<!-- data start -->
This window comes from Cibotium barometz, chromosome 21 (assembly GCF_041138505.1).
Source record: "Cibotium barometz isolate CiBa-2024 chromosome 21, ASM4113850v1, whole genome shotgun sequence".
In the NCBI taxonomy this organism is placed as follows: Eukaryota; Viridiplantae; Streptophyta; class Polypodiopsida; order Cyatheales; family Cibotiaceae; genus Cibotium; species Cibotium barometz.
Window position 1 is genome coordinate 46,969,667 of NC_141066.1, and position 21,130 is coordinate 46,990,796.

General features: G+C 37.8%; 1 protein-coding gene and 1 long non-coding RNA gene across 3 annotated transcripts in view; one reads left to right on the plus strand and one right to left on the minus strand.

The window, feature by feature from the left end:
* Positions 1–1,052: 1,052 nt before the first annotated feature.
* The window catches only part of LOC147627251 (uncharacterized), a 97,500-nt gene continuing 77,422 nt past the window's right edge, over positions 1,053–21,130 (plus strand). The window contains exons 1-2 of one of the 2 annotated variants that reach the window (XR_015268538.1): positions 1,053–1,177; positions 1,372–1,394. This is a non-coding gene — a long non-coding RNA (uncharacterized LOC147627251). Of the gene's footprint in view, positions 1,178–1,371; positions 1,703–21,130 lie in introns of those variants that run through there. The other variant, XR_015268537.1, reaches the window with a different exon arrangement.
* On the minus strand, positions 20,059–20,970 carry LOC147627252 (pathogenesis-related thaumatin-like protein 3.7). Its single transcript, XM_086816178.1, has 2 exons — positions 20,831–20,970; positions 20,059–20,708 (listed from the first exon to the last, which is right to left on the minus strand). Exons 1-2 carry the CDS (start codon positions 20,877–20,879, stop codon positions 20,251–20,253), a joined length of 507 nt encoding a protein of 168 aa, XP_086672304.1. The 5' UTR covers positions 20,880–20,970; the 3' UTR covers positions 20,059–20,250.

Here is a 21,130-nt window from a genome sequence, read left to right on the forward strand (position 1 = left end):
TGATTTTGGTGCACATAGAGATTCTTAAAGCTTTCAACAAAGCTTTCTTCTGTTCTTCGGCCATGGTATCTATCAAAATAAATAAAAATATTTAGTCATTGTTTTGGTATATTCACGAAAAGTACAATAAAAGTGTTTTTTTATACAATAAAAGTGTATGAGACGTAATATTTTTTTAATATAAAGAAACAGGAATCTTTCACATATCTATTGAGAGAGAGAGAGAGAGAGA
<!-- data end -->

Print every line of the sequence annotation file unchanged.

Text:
This window comes from Cibotium barometz, chromosome 21 (assembly GCF_041138505.1).
Source record: "Cibotium barometz isolate CiBa-2024 chromosome 21, ASM4113850v1, whole genome shotgun sequence".
In the NCBI taxonomy this organism is placed as follows: Eukaryota; Viridiplantae; Streptophyta; class Polypodiopsida; order Cyatheales; family Cibotiaceae; genus Cibotium; species Cibotium barometz.
Window position 1 is genome coordinate 46,969,667 of NC_141066.1, and position 21,130 is coordinate 46,990,796.

General features: G+C 37.8%; 1 protein-coding gene and 1 long non-coding RNA gene across 3 annotated transcripts in view; one reads left to right on the plus strand and one right to left on the minus strand.

The window, feature by feature from the left end:
* Positions 1–1,052: 1,052 nt before the first annotated feature.
* The window catches only part of LOC147627251 (uncharacterized), a 97,500-nt gene continuing 77,422 nt past the window's right edge, over positions 1,053–21,130 (plus strand). The window contains exons 1-2 of one of the 2 annotated variants that reach the window (XR_015268538.1): positions 1,053–1,177; positions 1,372–1,394. This is a non-coding gene — a long non-coding RNA (uncharacterized LOC147627251). Of the gene's footprint in view, positions 1,178–1,371; positions 1,703–21,130 lie in introns of those variants that run through there. The other variant, XR_015268537.1, reaches the window with a different exon arrangement.
* On the minus strand, positions 20,059–20,970 carry LOC147627252 (pathogenesis-related thaumatin-like protein 3.7). Its single transcript, XM_086816178.1, has 2 exons — positions 20,831–20,970; positions 20,059–20,708 (listed from the first exon to the last, which is right to left on the minus strand). Exons 1-2 carry the CDS (start codon positions 20,877–20,879, stop codon positions 20,251–20,253), a joined length of 507 nt encoding a protein of 168 aa, XP_086672304.1. The 5' UTR covers positions 20,880–20,970; the 3' UTR covers positions 20,059–20,250.

Here is a 21,130-nt window from a genome sequence, read left to right on the forward strand (position 1 = left end):
TGATTTTGGTGCACATAGAGATTCTTAAAGCTTTCAACAAAGCTTTCTTCTGTTCTTCGGCCATGGTATCTATCAAAATAAATAAAAATATTTAGTCATTGTTTTGGTATATTCACGAAAAGTACAATAAAAGTGTTTTTTTATACAATAAAAGTGTATGAGACGTAATATTTTTTTAATATAAAGAAACAGGAATCTTTCACATATCTATTGAGAGAGAGAGAGAGAGAGA